The challenge of strategy development
Arguments about transport policy often focus on particular solutions :- should a bypass be built? should a bus lane be provided? should railways be privatised? should car use be curbed? This approach has two important weaknesses. Firstly transport policy serves a number of purposes, and a solution which is right for one may not be right for others; reducing car use may protect the environment, but it could easily cause problems for business. Secondly, transport is a complex system, and changes to one mode of transport will have knock-on effects on others; reducing car use will increase the level of public transport required. This Knowledgebase is designed to assess the contribution of each possible "solution" on its own and as part of a wider transport strategy. In doing so, it is helpful to adopt a logical approach.
The above figure presents a structure for strategy formulation, based on the principles of systems analysis, in which objectives are the starting point. They are used initially to identify problems, both now and in the future, as indications that the objectives are not being met. Possible solutions are then identified, not as desirable measures in their own right, but as ways of overcoming the problems which have been identified. The potential solutions are then compared, often by means of a predictive model of the transport system, by appraising them against the objectives which they are designed to meet. As measures are implemented, their impact is assessed, through before and after studies, again in terms of achievement against objectives. On a regular basis, too, conditions are monitored and the current conditions and problems reassessed, in terms of the overall objectives.
This process may seem somewhat idealised and remote from standard practice, but it has several virtues. First, it offers a logical basis for proposing solutions, and also for assessing any proposals offered by others. If the answer to the question "what problems would this solution solve?" is unconvincing, the solution is probably not worth considering. Secondly, it ensures that the appraisal of alternatives is conducted in a logical, consistent and comprehensive way against the full set of objectives. Thirdly, assessing the performance of the implemented measures improves the ability to judge the potential of similar measures elsewhere, and to predict their impact. Fourthly, regular monitoring provides a means of checking not just on the scale of current problems, but also, through attitude surveys, on the perception of those problems. In this way the specification of objectives, and of their relative importance, can be modified to reflect changing attitudes and concerns. The last two of these are represented by the feedback loops above.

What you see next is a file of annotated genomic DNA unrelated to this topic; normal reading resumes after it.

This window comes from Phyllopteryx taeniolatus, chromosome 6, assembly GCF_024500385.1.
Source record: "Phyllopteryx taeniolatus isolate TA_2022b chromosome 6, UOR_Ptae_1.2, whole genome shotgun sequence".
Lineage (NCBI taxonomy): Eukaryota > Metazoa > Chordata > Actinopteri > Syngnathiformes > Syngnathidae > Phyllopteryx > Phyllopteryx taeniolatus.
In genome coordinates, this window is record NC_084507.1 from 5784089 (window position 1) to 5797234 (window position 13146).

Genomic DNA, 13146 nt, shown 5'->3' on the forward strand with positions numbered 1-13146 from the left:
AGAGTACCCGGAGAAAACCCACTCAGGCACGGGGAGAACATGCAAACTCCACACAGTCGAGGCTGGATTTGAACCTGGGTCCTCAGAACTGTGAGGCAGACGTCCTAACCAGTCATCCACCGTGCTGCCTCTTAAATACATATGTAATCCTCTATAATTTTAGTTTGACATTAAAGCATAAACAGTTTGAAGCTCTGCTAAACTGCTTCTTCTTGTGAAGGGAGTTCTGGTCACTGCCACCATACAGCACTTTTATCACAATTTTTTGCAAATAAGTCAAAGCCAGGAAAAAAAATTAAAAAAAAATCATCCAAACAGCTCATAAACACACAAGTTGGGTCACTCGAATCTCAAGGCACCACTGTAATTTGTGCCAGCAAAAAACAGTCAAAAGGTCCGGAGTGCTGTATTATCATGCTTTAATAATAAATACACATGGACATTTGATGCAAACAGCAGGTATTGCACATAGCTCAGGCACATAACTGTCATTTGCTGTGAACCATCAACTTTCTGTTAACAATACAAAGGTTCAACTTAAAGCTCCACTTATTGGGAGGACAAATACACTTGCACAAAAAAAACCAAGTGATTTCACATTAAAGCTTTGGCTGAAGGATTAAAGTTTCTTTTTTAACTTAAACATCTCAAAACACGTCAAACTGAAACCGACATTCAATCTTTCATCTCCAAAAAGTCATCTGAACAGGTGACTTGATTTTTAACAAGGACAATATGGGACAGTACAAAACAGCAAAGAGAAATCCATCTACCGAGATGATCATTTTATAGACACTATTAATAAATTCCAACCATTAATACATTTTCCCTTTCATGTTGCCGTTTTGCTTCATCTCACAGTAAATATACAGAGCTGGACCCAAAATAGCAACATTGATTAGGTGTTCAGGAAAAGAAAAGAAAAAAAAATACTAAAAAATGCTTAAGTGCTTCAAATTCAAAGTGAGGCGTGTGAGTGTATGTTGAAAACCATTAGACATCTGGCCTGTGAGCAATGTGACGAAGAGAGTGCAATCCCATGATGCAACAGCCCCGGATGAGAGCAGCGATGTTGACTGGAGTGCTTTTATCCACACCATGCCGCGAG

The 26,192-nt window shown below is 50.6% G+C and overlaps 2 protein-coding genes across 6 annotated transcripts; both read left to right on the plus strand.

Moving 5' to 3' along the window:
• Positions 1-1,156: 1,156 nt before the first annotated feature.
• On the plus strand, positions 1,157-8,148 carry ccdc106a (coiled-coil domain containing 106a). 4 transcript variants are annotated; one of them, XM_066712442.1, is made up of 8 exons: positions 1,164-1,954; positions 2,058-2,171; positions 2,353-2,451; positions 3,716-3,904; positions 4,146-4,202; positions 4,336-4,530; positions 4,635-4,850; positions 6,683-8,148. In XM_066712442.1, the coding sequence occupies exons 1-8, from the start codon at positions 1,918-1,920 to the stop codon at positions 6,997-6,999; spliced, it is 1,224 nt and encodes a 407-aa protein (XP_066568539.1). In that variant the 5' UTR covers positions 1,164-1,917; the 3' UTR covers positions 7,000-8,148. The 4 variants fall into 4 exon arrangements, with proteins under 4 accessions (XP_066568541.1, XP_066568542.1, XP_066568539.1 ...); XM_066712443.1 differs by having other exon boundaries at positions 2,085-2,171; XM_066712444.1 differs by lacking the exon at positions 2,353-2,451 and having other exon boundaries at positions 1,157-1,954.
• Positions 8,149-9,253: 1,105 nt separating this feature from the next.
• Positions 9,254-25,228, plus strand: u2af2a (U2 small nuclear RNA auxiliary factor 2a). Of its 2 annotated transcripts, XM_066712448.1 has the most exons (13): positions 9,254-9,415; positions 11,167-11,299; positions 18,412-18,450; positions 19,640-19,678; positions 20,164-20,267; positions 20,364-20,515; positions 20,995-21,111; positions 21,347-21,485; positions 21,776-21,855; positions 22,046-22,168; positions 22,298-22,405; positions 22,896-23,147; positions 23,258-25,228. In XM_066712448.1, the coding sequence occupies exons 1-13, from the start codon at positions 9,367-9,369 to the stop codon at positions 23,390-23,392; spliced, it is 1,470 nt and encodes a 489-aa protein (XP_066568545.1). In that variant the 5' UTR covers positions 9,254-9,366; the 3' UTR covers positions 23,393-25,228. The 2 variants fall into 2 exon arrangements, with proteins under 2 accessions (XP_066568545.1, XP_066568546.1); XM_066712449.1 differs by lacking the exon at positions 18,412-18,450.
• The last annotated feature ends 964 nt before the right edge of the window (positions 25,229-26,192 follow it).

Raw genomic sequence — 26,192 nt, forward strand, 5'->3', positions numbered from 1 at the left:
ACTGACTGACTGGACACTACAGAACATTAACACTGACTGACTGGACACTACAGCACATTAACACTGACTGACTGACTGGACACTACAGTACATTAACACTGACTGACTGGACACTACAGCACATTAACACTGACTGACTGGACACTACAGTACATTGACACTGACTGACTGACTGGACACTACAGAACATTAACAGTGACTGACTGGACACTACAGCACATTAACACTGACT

The practice of transport planning can be very different. Decision-makers may have a very clear view of what they want to do, and need no detailed, objective-based analysis to support their decisions. Conversely, there may be so many different organisations involved in decisions on transport that the emphasis is on consultation and consensus rather than detailed analysis. Even where it is clear that a given policy instrument is appropriate, based on experience elsewhere, there may be legal, financial or political reasons for not introducing it. And even when a particular policy instrument is introduced, there is often no budget, and little enthusiasm, for detailed appraisal of its impacts. As a result, we miss many opportunities to learn more about the complexities of urban transport systems, and the contributions which different types of policy instrument can make.
Level 1 of the Knowledgebase sets the scene for the assessment of individual
policy instruments in Level
2, and of packages of measures in Level 3. Section 2 considers in
more detail these approaches to decision-making; it outlines in turn:
Sections 3 to 7 then consider in turn:
The adjacent figure illustrates conceptually how these strands interact in strategy formulation. Section 5 provides the list of policy instruments which are considered in detail in Level 2. Section 3 specifies the objectives and problems which are used in assessing the contribution of each of these policy instruments in Level 2. Section 6 lists the barriers which are considered for each policy instrument in Level 2. Section 7 provides an introduction to Level 3.
The concepts throughout Level 1 have been tested in detail in a major study of decision-making in transport in Europe (May, Matthews and Jarvi-Nykanen, 2001). A total of 54 cities from 17 countries responded to a detailed questionnaire on the approaches which they adopted, and tables are provided indicating the responses obtained. Where relevant, distinctions are made between different areas of Europe and different sizes of city.